Alyn Smith MEP has condemned the UK Government for failing to negotiate a greater share for Scotland of the Rural Development budget for 2014-2020.
This follows the release of figures from the European Commission (which have yet to be formally approved by the European Parliament) showing the proposed breakdown of the €84.723 billion 7 year Rural Development budget among 28 Member States, which leaves the UK with €350m for 2014, falling to €306m by 2020.
While all Member States face cuts due to the tighter budgetary circumstances of a Europe dealing with austerity, some had hoped that Scotland’s position as the region with the lowest rural development spend would change, but the figures suggest that the UK as a whole will still do badly out of rural development funding.
The negotiation between the UK government and the Scottish government about Scotland’s allocation has yet to take place.
Alyn calculates that the UK stands dead last among EU countries at €20 per hectare in 2014, based on constant 2011 prices and 2011 agricultural area (the last data available), and which compares to an EU average of €72 per hectare, with countries of a similar population and agricultural area to Scotland enjoying a far greater share. Ireland receives €70 per hectare, Finland €138 per hectare, and the Czech Republic €83 per hectare.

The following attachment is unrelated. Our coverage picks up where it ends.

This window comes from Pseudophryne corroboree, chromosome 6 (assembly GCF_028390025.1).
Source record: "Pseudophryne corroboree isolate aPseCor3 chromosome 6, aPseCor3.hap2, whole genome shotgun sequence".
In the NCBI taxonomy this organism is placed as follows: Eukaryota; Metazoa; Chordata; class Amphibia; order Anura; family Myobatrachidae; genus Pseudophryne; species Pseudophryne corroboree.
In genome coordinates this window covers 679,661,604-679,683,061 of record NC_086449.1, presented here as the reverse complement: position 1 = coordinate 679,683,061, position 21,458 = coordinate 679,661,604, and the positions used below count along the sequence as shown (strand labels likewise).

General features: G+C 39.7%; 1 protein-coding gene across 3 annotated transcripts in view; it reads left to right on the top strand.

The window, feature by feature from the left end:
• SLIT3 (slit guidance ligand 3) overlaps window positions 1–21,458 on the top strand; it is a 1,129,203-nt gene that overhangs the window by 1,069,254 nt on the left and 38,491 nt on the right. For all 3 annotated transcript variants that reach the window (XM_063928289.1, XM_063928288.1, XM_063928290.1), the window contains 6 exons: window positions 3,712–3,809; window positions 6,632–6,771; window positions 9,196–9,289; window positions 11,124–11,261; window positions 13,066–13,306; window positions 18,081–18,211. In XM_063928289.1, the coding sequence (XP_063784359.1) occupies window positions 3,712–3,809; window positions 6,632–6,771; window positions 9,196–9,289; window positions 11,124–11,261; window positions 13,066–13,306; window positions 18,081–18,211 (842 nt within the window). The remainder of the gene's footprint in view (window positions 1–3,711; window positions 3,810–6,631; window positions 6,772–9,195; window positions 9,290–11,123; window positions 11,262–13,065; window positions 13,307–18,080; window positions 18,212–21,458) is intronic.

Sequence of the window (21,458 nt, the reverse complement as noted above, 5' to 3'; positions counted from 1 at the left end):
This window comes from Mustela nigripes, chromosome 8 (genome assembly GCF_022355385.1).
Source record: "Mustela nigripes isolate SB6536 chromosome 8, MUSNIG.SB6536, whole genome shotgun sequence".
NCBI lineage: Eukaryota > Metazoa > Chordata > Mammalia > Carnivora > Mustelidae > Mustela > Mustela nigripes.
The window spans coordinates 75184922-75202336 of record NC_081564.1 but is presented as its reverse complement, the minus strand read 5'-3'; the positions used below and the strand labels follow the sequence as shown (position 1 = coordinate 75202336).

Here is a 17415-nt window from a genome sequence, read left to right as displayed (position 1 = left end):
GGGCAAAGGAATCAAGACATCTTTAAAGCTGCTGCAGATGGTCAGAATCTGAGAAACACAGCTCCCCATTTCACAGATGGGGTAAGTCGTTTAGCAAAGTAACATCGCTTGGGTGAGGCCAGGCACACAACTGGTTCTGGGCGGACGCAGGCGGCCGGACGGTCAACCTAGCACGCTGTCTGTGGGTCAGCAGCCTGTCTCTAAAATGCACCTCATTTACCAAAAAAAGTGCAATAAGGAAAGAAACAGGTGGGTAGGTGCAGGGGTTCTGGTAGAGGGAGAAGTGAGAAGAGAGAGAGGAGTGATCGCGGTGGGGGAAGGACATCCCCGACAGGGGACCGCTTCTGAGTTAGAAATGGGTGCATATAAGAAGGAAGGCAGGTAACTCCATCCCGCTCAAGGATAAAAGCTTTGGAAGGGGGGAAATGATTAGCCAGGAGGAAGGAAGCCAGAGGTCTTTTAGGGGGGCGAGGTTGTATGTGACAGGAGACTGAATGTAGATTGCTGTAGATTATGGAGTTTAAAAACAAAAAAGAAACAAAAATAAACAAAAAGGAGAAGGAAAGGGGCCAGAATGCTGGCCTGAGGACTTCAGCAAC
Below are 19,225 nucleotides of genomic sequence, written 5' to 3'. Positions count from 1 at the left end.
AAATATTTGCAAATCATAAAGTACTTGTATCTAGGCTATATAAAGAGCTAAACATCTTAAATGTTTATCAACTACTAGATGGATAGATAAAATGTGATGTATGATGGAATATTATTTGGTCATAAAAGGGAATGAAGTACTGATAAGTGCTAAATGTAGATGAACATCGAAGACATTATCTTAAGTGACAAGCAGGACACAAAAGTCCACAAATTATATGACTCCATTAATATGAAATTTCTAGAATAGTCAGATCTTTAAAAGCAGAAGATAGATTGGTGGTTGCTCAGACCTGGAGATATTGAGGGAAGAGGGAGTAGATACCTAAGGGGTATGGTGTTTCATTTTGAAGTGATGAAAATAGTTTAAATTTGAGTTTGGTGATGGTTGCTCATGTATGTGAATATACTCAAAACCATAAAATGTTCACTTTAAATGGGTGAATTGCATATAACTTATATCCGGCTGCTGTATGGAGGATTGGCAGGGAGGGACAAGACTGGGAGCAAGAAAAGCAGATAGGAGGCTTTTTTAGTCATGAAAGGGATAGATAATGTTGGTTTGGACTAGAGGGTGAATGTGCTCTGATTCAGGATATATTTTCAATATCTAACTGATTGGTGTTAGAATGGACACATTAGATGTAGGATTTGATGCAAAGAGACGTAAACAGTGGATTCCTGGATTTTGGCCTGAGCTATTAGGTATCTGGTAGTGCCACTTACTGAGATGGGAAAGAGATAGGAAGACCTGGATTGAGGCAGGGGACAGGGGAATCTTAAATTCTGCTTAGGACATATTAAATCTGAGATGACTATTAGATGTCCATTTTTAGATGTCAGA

Alyn also highlights that during the budgetary negotiations at the European Council summit in February, the UK missed the chance to negotiate itself a top-up of Rural Development funds: unlike France, who received €1 billion extra, Portugal at €500m and Ireland at €100m for the 7 years. In total, 11 Member States received sweetheart deals in the MFF - but not the UK, despite it receiving the lowest share of subsidy per hectare throughout the EU.